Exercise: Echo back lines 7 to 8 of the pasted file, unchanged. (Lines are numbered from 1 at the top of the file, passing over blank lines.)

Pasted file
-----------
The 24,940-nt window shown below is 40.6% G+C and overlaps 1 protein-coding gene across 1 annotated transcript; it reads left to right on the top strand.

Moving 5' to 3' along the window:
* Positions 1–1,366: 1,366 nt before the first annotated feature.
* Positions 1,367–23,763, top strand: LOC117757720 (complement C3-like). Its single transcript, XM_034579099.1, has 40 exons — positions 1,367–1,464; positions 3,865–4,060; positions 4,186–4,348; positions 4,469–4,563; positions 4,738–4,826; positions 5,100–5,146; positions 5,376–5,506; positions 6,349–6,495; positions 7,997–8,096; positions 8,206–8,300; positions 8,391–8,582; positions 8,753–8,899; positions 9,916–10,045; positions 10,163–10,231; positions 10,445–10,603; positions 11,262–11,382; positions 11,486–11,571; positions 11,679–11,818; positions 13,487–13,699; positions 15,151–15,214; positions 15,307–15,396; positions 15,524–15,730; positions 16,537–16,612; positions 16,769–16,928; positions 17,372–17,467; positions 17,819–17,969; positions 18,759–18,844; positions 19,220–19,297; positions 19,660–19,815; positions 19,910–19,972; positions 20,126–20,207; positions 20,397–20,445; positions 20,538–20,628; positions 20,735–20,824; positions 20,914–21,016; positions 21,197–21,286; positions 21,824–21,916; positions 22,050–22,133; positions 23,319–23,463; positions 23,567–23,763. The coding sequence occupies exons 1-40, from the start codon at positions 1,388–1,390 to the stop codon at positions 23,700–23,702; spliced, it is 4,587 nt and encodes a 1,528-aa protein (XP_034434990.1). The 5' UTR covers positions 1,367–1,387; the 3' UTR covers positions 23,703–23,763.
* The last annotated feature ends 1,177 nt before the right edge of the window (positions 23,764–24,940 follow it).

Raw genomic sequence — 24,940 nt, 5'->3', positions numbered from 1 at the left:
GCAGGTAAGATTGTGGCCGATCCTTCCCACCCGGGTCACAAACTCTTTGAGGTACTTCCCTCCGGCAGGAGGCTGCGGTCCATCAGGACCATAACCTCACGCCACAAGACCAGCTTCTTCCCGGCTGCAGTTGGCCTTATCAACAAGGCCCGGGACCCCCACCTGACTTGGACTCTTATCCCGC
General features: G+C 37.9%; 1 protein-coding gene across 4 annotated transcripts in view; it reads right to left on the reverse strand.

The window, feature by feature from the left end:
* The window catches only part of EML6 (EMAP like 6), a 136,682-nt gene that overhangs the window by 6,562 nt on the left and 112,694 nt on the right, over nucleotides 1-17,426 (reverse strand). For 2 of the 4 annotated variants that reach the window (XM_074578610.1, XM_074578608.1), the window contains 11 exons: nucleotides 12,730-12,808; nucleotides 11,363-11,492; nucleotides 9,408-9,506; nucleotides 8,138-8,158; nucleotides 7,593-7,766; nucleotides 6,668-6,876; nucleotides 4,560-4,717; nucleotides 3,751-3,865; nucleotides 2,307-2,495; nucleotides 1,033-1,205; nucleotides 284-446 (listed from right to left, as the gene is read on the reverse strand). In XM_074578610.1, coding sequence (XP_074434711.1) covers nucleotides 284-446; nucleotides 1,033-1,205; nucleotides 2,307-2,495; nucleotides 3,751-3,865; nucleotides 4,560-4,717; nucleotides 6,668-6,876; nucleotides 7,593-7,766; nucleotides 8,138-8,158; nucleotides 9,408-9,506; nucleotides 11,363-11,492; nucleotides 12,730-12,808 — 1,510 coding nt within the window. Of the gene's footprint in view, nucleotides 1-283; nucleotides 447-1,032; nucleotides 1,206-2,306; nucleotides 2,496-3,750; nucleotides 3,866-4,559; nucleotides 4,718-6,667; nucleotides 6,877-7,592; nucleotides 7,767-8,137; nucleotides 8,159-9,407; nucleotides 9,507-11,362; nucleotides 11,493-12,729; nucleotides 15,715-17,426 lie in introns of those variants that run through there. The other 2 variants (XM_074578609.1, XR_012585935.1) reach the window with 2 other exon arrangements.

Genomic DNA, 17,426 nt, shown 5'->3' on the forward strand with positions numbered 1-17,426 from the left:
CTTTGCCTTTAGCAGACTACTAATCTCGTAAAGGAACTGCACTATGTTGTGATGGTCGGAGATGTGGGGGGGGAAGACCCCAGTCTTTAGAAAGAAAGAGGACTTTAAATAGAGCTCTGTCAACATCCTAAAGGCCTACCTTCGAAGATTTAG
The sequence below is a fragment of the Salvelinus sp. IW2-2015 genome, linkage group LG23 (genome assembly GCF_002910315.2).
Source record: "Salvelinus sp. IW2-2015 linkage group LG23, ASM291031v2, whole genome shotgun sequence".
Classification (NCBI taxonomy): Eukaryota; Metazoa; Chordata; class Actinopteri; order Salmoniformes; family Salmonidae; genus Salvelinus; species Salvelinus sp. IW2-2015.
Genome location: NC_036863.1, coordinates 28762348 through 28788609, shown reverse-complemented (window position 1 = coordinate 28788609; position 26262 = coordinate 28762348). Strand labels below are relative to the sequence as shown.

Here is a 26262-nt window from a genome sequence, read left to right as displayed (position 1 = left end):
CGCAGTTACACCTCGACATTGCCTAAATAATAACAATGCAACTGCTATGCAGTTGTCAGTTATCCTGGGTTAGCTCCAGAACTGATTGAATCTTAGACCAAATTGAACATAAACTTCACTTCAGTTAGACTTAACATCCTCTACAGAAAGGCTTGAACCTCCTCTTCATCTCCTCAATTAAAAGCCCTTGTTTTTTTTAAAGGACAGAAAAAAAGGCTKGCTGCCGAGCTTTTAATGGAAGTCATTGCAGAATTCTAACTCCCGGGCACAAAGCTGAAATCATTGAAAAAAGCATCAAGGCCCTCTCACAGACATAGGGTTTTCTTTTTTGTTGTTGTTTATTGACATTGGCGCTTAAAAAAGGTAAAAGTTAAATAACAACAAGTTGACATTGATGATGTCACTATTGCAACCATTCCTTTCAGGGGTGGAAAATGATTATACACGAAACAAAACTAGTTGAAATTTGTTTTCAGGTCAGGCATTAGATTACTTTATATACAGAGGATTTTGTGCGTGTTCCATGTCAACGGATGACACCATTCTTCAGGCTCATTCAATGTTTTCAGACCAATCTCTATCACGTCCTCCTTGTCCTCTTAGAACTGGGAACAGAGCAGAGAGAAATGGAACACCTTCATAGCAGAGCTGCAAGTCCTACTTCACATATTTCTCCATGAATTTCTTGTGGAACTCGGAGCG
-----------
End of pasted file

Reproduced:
GCAGGTAAGATTGTGGCCGATCCTTCCCACCCGGGTCACAAACTCTTTGAGGTACTTCCCTCCGGCAGGAGGCTGCGGTCCATCAGGACCATAACCTCACGCCACAAGACCAGCTTCTTCCCGGCTGCAGTTGGCCTTATCAACAAGGCCCGGGACCCCCACCTGACTTGGACTCTTATCCCGC
General features: G+C 37.9%; 1 protein-coding gene across 4 annotated transcripts in view; it reads right to left on the reverse strand.